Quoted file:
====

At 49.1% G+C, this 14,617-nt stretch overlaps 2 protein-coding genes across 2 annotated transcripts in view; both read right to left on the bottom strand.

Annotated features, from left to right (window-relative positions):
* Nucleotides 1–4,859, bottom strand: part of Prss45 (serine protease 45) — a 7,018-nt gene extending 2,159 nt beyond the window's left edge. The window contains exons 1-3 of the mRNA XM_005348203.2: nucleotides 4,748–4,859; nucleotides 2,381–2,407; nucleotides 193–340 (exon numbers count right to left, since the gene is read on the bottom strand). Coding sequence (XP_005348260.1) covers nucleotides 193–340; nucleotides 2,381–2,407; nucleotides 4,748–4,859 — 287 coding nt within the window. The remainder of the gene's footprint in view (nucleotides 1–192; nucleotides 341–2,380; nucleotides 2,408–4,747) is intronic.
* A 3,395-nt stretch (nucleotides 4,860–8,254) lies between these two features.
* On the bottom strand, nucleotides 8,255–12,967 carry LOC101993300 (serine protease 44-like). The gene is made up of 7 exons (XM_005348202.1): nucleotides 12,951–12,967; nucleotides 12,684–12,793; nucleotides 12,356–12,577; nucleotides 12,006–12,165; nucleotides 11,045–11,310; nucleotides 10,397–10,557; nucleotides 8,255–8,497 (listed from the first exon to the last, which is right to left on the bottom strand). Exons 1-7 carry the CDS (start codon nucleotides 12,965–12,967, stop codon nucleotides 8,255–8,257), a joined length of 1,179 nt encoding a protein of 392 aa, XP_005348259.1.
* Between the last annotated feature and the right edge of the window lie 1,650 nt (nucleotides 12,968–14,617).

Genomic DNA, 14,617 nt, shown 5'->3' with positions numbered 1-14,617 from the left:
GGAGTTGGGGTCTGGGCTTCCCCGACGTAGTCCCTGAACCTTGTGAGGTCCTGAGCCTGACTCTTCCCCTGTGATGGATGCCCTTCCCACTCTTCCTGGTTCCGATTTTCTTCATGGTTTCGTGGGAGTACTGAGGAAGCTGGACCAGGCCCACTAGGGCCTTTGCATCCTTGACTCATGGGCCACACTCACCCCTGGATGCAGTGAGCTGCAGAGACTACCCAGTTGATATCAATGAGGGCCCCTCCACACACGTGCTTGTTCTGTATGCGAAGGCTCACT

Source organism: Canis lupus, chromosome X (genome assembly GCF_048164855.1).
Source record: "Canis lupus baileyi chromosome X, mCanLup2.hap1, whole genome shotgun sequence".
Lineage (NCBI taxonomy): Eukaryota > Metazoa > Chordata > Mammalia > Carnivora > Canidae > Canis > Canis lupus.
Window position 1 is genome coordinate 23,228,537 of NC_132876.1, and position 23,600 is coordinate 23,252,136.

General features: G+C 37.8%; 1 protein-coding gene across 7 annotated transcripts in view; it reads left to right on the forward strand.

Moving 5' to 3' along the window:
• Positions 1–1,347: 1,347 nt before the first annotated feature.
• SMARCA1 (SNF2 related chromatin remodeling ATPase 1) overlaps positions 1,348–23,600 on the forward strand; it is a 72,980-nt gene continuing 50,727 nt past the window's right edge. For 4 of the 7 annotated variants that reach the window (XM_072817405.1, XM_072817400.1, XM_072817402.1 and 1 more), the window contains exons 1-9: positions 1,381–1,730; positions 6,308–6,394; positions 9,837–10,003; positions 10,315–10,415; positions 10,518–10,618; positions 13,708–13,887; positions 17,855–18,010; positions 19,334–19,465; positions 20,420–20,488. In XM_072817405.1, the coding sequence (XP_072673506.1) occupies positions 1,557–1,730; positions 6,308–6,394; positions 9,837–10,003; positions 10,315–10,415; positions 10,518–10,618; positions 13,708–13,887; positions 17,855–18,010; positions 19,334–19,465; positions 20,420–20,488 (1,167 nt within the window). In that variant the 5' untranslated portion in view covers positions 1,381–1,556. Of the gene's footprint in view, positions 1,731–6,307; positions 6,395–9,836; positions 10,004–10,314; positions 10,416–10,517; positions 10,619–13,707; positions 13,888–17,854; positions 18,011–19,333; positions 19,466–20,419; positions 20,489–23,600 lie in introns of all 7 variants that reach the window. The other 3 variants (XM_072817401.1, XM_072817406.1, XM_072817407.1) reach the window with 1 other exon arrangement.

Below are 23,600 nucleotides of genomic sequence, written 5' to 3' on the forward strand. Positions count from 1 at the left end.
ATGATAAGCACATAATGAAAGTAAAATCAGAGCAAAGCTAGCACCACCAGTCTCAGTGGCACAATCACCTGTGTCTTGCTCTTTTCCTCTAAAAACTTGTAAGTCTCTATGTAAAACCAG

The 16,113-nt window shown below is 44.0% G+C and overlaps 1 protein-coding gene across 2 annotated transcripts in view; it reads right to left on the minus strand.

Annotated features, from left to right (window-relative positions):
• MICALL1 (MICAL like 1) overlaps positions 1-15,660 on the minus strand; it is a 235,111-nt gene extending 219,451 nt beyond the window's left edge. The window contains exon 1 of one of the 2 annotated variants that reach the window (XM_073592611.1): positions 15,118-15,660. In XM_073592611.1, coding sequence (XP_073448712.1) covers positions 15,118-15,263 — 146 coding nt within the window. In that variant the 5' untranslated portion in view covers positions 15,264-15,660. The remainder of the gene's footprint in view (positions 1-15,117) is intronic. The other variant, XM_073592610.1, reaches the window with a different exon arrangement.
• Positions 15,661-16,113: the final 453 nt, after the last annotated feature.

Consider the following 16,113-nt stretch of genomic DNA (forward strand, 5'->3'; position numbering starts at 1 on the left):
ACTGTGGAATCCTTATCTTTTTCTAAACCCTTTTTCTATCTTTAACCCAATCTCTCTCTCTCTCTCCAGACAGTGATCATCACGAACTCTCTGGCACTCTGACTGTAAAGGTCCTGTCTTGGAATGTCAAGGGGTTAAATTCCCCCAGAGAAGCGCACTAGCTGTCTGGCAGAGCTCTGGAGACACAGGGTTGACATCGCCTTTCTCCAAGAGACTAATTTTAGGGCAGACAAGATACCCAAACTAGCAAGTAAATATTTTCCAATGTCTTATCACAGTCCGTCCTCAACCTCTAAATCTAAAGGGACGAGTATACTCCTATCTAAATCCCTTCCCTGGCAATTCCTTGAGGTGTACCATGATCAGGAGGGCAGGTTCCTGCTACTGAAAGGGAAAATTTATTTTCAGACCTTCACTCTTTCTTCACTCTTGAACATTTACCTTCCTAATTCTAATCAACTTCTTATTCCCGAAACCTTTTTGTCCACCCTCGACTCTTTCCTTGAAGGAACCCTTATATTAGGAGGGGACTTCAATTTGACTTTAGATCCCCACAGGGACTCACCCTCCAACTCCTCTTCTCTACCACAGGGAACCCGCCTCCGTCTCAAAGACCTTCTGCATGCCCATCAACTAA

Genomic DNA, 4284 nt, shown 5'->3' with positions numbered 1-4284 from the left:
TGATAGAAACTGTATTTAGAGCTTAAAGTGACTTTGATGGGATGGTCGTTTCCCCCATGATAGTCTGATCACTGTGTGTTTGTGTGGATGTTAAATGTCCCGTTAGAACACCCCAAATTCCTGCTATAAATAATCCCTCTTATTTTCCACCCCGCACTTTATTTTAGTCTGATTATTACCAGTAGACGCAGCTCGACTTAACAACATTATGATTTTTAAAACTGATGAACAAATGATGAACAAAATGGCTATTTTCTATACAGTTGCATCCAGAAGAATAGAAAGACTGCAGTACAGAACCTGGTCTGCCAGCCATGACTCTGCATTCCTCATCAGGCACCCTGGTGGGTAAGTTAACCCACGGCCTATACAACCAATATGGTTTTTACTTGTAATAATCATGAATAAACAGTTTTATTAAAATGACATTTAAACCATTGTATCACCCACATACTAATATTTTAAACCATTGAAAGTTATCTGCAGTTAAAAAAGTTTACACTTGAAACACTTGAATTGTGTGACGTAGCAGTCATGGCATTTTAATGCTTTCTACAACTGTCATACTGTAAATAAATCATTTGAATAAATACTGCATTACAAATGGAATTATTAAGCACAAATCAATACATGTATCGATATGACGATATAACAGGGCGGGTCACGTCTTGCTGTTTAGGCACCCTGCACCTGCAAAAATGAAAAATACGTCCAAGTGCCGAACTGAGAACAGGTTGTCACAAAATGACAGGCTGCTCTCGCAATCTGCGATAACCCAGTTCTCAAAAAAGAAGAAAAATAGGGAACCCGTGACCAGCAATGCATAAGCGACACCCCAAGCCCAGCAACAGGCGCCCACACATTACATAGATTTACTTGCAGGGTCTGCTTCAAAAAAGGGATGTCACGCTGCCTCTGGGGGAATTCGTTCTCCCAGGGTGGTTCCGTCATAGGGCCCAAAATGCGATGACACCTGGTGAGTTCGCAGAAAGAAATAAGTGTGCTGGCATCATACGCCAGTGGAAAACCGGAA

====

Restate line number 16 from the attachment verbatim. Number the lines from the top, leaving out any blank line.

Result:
• SMARCA1 (SNF2 related chromatin remodeling ATPase 1) overlaps positions 1,348–23,600 on the forward strand; it is a 72,980-nt gene continuing 50,727 nt past the window's right edge. For 4 of the 7 annotated variants that reach the window (XM_072817405.1, XM_072817400.1, XM_072817402.1 and 1 more), the window contains exons 1-9: positions 1,381–1,730; positions 6,308–6,394; positions 9,837–10,003; positions 10,315–10,415; positions 10,518–10,618; positions 13,708–13,887; positions 17,855–18,010; positions 19,334–19,465; positions 20,420–20,488. In XM_072817405.1, the coding sequence (XP_072673506.1) occupies positions 1,557–1,730; positions 6,308–6,394; positions 9,837–10,003; positions 10,315–10,415; positions 10,518–10,618; positions 13,708–13,887; positions 17,855–18,010; positions 19,334–19,465; positions 20,420–20,488 (1,167 nt within the window). In that variant the 5' untranslated portion in view covers positions 1,381–1,556. Of the gene's footprint in view, positions 1,731–6,307; positions 6,395–9,836; positions 10,004–10,314; positions 10,416–10,517; positions 10,619–13,707; positions 13,888–17,854; positions 18,011–19,333; positions 19,466–20,419; positions 20,489–23,600 lie in introns of all 7 variants that reach the window. The other 3 variants (XM_072817401.1, XM_072817406.1, XM_072817407.1) reach the window with 1 other exon arrangement.